Is your teen stressed about school, homework and extracurricular activities? Has the uncertainty surrounding the COVID-19 pandemic added to their worries? School is oftentimes a top contributor to a teen’s stress level, with assignments due, tests to study for, extracurricular activities, friendship problems, and more testing their resilience. In fact, one study shows that 83% of students report school as the top cause of stress in their life. Other studies show that the amount of stress teens feel actually rivals adult stress levels. If you’re a parent or caregiver, identifying when your teen is going through a difficult time is critical. Here are some strategies you can try to help alleviate their stress.
Download this free mental health assessment to determine if your teen could benefit from a professional’s help.
Establish a Stress-Free Zone
Teens need a place to escape from the daily pressure of school and school-related activities. Giving them space to relax helps them decompress and recharge from deadlines and responsibilities. Offering them the freedom to create their own positive environment, whether this involves listening to music, going for a walk, creating art, meditating, spending time with friends, or taking a nap, can reduce the effects of stress on their body and mind.
Manage Your Own Stress
Your teen can feel your stress. If they notice your stress, they can feed off of it, in turn increasing their stress level. Your teen is constantly learning from you and acting according to your example. Use healthy coping mechanisms like deep breathing, physical exercise, and get a good night’s sleep when you’re feeling stressed and your teen will likely do the same. If you feel overwhelmed, talk to a trusted family member, friend, doctor or religious leader. They will be able to help you just as you would help your child.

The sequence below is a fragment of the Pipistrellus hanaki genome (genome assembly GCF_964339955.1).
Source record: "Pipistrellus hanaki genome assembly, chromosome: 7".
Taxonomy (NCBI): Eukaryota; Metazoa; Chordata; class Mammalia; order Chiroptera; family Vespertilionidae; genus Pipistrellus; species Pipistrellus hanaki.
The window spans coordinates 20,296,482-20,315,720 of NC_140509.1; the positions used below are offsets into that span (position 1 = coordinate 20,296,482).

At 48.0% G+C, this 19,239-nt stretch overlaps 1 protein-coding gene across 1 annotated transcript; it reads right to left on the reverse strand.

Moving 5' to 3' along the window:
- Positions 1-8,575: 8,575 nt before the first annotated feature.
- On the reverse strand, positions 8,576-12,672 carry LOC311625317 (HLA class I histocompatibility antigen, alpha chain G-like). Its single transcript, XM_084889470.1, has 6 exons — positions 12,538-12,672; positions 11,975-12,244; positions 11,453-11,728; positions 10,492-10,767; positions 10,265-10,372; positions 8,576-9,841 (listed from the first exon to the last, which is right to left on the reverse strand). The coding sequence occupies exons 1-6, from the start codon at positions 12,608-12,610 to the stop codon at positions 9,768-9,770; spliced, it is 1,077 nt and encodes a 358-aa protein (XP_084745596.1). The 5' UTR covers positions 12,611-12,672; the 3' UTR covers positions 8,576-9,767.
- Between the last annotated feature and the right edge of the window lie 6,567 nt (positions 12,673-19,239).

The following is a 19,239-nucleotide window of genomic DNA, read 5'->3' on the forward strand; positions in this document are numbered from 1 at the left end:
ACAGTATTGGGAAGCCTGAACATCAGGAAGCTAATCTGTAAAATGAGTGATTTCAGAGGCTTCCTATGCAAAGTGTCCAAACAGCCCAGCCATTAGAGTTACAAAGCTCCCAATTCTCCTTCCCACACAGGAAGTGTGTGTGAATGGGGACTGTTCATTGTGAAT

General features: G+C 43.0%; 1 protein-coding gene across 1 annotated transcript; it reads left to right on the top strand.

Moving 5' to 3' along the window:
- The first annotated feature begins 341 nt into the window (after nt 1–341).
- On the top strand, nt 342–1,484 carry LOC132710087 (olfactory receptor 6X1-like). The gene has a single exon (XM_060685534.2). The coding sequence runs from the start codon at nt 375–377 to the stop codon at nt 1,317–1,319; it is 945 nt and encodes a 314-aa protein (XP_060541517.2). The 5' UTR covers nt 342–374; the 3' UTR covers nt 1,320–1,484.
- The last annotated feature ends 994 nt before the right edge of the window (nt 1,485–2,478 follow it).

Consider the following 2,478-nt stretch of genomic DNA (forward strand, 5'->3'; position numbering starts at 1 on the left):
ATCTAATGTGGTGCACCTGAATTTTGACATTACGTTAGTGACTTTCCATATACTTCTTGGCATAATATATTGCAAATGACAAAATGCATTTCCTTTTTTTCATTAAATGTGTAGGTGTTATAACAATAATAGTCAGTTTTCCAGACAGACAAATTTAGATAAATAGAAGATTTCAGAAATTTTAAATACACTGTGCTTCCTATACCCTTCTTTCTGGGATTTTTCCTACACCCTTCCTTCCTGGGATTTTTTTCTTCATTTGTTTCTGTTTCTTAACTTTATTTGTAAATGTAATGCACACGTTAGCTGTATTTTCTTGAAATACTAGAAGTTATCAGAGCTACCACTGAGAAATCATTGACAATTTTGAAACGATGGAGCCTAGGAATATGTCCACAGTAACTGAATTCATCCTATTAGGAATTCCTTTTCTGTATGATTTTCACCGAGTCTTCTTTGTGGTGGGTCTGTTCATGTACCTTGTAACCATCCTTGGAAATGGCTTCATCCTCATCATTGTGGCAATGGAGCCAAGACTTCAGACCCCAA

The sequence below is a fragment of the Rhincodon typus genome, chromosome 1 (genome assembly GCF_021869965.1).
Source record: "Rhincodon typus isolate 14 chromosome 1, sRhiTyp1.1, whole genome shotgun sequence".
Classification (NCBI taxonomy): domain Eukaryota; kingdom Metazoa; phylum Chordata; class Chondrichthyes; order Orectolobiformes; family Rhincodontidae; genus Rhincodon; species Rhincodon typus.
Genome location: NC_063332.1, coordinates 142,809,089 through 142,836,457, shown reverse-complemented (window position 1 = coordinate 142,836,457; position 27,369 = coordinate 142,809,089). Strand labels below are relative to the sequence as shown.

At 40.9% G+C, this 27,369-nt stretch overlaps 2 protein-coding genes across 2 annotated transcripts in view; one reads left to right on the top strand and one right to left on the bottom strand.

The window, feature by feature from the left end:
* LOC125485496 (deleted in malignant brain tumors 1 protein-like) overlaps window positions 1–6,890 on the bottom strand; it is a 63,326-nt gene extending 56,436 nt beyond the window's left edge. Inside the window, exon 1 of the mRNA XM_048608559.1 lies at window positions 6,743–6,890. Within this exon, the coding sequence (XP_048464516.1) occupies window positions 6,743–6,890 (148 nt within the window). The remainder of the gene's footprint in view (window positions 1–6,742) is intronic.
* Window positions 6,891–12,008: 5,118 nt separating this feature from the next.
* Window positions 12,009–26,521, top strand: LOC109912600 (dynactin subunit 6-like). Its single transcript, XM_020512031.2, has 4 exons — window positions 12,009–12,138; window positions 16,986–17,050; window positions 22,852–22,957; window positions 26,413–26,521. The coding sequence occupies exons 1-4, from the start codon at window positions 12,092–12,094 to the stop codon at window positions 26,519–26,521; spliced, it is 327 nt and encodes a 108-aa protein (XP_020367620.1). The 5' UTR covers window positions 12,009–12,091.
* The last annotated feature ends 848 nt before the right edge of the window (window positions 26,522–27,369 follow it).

Allow Your Teen to Vent Without Judgement
Venting can be a great stress reliever as long as it doesn’t become too common. Giving your teen the freedom to vent and not punishing them for doing so can help relieve tension and stress. Then, they will be better able to think through the issues they face. Try giving teens a chance to vocalize their frustrations in a judgment-free environment. Journaling, whether with pen and paper or on a computer, is another safe way that teens can talk about their challenges and work through feelings.
Limit Extracurricular Activities
Sometimes, teens just have a bit too much on their plates. Academic pressures can be easier to manage if they don’t have an overabundance of extracurricular activities. If your teen seems tired too often, is underperforming grade-wise or seems uncharacteristically sad or disinterested, you may want to consider limiting outside activities. Encourage your teen to relax and take some time for themselves. It’ll give them a reprieve from the constant demands of their lives.
Seek Help from a Counselor or Mental Health Professional
Talking to a counselor is a great option if school stress is affecting your child’s ability to cope with day-to-day life. It takes a village to raise a child and it’s always okay to ask for help and support. If your teen is stressed, complete this free mental health assessment with your child to learn if they would benefit from speaking with a mental health professional. Please note: The information contained in this assessment should not be used as a substitute for the medical care and advice of a mental health professional.